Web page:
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Re: [SACC-L] top archaeology discoveries

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  • Deborah Shepherd
    Ha Ha! I think you should tell Letterman. Deborah Deborah J. Shepherd, Ph.D. Anthropology Anoka-Ramsey Community College Coon Rapids Campus
    Message 1 of 6 , Dec 10, 2008
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      Ha Ha! I think you should tell Letterman.

      Deborah

      Deborah J. Shepherd, Ph.D.
      Anthropology
      Anoka-Ramsey Community College
      Coon Rapids Campus
      deborah.shepherd@...
      http://webs.anokaramsey.edu/shepherd/
      http://webs.anokaramsey.edu/sacc
      phone number: 763-433-1195


      >>>
      From: "Bob Muckle" <bmuckle@...>
      To: <SACC-L@yahoogroups.com>
      Date: 12/10/2008 4:45 PM
      Subject: [SACC-L] top archaeology discoveries

      'Archaeology' magazine has revealed its "Top 10 Discoveries of 2008." They are described in the Jan/Feb 09 issue.

      It doesn't appear to have been a stellar year for archaeological discoveries. The list includes the discovery of how Maya blue pigment was created; a Wari masked mummy; an inscription that apparently gives insight into Iron Age concepts of the soul; the oldest known oil painting; bone and teeth from a 1.2 million year old H. erectus in Europe, toe bones suggesting shoes 40,000 years ago, an African shipwreck, statues of Roman emperors, and the earliest evidence of whaling. Oh yeah....the list also includes the discovery of some ancient coprolites from Oregon.

      I think I'm going to tell David Letterman about the list. He might rank the coprolites # 1 and let me read it on the air.

      Why don't cultural anthropologists, biological anthropologists, or linguists put out top ten lists? Too high-brow?

      Bob
    • Lewine, Mark
      An analysis from a social-cultural anthropologist who merely dabbles at archaeology with his Field School certificate: The Top Ten discoveries hint at the
      Message 2 of 6 , Dec 10, 2008
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        An analysis from a social-cultural anthropologist who merely dabbles at archaeology with his Field School certificate:
        The 'Top Ten' discoveries hint at the "let's find the special goodies" syndrome or consumer archaeology...if you read your list, for example, the reader (constructed by western consumer culture) skips over the items that merely hint at material evidence of cultural patterns and heads toward the items that you can see with your mind's eye, hold in your mind's hand, like the African shipwreck, the oldest oil painting (oldest anything is great to a westerner) Roman statues, old bone and teeth of an early hunter in Europe. In order to gain funding for my archaeology center, I have interested television and print media to come out to our site and film a student "discovering" a special object. Once we put back the discovery right after she found it so the camera man could film it as she was coached to repeat her "Wow! Look at this! for a couple of "takes".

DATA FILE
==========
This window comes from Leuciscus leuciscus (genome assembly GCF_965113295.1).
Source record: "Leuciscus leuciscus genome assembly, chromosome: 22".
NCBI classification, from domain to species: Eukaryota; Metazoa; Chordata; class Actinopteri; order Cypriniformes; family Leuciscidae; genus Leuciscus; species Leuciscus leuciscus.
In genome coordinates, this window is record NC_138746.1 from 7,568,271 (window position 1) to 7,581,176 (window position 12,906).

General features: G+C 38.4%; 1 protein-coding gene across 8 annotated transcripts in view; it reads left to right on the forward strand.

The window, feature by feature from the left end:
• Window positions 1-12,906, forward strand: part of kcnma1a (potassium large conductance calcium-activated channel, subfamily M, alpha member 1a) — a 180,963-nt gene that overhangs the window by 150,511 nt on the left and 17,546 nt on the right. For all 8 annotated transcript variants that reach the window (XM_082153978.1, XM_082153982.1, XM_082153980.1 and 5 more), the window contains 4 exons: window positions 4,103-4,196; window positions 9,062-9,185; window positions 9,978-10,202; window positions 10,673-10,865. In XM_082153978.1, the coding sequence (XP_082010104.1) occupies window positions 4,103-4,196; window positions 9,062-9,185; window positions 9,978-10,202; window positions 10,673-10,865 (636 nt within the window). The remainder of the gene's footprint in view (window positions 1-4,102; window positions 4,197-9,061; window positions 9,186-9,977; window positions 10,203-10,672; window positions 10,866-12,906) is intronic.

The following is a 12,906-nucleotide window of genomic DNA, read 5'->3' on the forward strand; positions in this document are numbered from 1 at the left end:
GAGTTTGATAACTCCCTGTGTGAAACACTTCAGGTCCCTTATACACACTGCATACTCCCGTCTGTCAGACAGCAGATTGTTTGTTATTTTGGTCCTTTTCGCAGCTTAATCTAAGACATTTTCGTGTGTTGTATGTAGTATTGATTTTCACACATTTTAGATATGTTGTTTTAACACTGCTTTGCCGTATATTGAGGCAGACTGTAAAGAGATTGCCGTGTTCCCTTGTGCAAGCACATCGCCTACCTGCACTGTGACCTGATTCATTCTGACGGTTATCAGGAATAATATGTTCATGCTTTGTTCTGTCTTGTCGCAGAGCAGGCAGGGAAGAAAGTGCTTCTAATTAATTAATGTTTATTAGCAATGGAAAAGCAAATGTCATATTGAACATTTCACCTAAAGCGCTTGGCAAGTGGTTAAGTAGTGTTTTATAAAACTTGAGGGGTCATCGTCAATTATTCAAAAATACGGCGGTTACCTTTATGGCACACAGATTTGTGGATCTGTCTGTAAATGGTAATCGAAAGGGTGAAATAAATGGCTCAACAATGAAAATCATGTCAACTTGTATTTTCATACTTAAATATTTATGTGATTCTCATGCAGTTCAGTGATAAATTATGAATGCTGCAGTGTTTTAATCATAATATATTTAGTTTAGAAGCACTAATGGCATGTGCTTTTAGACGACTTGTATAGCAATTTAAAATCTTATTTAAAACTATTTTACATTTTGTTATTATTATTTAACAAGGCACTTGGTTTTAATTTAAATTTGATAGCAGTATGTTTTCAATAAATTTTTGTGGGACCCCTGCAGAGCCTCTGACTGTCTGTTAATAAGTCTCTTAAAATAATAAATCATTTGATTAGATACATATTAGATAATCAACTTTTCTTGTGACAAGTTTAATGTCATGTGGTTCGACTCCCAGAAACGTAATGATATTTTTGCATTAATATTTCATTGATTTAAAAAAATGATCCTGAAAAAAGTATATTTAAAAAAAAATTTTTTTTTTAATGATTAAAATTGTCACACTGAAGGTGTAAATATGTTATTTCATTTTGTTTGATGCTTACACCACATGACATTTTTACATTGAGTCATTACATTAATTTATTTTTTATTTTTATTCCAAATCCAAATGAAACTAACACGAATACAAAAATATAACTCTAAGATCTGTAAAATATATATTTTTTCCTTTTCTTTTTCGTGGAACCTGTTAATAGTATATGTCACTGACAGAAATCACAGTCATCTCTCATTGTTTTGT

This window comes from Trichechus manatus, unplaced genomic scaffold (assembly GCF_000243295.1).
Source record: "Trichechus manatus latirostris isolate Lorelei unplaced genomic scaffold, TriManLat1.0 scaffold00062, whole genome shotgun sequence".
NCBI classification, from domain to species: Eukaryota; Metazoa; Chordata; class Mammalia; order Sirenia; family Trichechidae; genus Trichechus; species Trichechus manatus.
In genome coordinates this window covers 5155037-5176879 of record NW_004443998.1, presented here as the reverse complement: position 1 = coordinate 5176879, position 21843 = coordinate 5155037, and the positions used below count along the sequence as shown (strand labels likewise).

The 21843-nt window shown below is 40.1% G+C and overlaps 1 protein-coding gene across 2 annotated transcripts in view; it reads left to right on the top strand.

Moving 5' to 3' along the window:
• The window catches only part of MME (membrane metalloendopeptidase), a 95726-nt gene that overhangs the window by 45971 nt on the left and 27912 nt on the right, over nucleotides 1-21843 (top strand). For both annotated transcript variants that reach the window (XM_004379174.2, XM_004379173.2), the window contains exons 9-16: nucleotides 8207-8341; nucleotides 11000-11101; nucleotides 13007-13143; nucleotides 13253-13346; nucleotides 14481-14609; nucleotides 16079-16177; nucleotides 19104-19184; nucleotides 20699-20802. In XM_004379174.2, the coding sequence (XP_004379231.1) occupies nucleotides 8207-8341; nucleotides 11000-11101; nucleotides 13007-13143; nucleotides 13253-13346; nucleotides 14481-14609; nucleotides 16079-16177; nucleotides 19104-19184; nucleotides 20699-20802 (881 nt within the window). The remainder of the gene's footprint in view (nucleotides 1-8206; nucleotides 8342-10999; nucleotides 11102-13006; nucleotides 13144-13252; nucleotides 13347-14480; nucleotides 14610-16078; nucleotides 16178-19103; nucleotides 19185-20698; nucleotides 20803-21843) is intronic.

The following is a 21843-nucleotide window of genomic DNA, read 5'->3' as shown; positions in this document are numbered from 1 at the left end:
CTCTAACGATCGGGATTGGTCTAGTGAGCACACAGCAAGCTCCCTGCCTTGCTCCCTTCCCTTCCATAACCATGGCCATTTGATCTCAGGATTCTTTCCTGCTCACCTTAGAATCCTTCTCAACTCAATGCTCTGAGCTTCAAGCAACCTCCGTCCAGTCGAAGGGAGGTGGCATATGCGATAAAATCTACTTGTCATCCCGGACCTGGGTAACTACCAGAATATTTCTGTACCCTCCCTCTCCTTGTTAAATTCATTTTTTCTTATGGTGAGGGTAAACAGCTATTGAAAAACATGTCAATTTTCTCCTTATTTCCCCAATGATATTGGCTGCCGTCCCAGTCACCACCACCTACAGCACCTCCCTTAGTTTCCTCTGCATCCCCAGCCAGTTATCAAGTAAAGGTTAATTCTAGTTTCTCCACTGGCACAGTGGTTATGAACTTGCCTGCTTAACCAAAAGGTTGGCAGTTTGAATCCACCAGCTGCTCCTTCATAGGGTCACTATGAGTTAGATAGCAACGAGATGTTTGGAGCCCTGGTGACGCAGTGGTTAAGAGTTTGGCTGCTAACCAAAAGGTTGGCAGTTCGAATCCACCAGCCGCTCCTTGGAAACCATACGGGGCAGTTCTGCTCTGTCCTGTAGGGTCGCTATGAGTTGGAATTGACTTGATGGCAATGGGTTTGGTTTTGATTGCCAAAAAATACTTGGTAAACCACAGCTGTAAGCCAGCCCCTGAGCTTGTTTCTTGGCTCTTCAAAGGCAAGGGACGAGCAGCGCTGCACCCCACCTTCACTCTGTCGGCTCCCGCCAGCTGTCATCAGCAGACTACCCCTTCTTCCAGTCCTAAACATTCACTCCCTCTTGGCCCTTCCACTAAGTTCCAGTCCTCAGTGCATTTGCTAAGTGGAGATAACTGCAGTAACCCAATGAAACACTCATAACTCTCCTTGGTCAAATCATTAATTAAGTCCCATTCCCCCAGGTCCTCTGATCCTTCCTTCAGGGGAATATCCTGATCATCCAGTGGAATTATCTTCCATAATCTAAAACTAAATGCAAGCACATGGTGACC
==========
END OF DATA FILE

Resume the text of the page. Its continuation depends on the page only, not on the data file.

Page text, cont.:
But, Bob, there you go again with the coprolites! No one wants to hold them in any kind of hand or eye, much less sink your teeth into this relic of the past. This too may simply reflect cultural relativity as the focus of the traditional British culture is well known for obsession with bathroom humor...yes, those Carry-On movies and Benny Hill and...hey, why not create a BBC series on the Search for Coprolites- starring a well-known British or even Canadian archaeologist figure!? Wow, an archaeologist t.v. show! For coprolite searches, perhaps Pepto Bismol or Ex Lax or any of those other wonderful products related to this kind of processual archaeology might get it and sign on.

        Mark Lewine



        -----Original Message-----
        From: SACC-L@yahoogroups.com on behalf of Bob Muckle
        Sent: Wed 12/10/2008 5:44 PM
        To: SACC-L@yahoogroups.com
        Subject: [SACC-L] top archaeology discoveries

        'Archaeology' magazine has revealed its "Top 10 Discoveries of 2008." They are described in the Jan/Feb 09 issue.

        It doesn't appear to have been a stellar year for archaeological discoveries. The list includes the discovery of how Maya blue pigment was created; a Wari masked mummy; an inscription that apparently gives insight into Iron Age concepts of the soul; the oldest known oil painting; bone and teeth from a 1.2 million year old H. erectus in Europe, toe bones suggesting shoes 40,000 years ago, an African shipwreck, statues of Roman emperors, and the earliest evidence of whaling. Oh yeah....the list also includes the discovery of some ancient coprolites from Oregon.

        I think I'm going to tell David Letterman about the list. He might rank the coprolites # 1 and let me read it on the air.

        Why don't cultural anthropologists, biological anthropologists, or linguists put out top ten lists? Too high-brow?

        Bob





        [Non-text portions of this message have been removed]
      • anthropmor@AOL.COM
        2 Men in a Trench could have done a whole latrine series. Mike Pavlik Wow, an archaeologist t.v. show! For coprolite searches, perhaps Pepto Bismol or Ex Lax